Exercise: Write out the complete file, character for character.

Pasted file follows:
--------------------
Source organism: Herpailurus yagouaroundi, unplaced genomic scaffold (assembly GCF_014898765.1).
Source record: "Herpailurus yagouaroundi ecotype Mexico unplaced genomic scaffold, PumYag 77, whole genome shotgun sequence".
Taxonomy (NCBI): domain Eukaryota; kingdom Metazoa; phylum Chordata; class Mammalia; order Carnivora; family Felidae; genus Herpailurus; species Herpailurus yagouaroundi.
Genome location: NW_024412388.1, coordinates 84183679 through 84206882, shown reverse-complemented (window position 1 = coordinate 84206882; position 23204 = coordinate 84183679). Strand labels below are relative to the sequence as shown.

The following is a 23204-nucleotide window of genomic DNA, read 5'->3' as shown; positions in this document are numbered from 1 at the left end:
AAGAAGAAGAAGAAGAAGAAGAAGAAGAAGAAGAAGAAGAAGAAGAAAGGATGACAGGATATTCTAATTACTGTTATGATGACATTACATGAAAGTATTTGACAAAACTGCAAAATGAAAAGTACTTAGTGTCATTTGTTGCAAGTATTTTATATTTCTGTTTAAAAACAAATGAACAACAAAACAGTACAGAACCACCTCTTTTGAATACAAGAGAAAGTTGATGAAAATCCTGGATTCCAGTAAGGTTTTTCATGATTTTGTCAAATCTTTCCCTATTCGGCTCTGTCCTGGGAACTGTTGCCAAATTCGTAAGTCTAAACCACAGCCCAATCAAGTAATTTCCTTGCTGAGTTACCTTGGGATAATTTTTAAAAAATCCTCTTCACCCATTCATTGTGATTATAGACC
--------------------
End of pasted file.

Source organism: Herpailurus yagouaroundi, unplaced genomic scaffold (assembly GCF_014898765.1).
Source record: "Herpailurus yagouaroundi ecotype Mexico unplaced genomic scaffold, PumYag 77, whole genome shotgun sequence".
Taxonomy (NCBI): domain Eukaryota; kingdom Metazoa; phylum Chordata; class Mammalia; order Carnivora; family Felidae; genus Herpailurus; species Herpailurus yagouaroundi.
Genome location: NW_024412388.1, coordinates 84183679 through 84206882, shown reverse-complemented (window position 1 = coordinate 84206882; position 23204 = coordinate 84183679). Strand labels below are relative to the sequence as shown.

The following is a 23204-nucleotide window of genomic DNA, read 5'->3' as shown; positions in this document are numbered from 1 at the left end:
AAGAAGAAGAAGAAGAAGAAGAAGAAGAAGAAGAAGAAGAAGAAGAAAGGATGACAGGATATTCTAATTACTGTTATGATGACATTACATGAAAGTATTTGACAAAACTGCAAAATGAAAAGTACTTAGTGTCATTTGTTGCAAGTATTTTATATTTCTGTTTAAAAACAAATGAACAACAAAACAGTACAGAACCACCTCTTTTGAATACAAGAGAAAGTTGATGAAAATCCTGGATTCCAGTAAGGTTTTTCATGATTTTGTCAAATCTTTCCCTATTCGGCTCTGTCCTGGGAACTGTTGCCAAATTCGTAAGTCTAAACCACAGCCCAATCAAGTAATTTCCTTGCTGAGTTACCTTGGGATAATTTTTAAAAAATCCTCTTCACCCATTCATTGTGATTATAGACC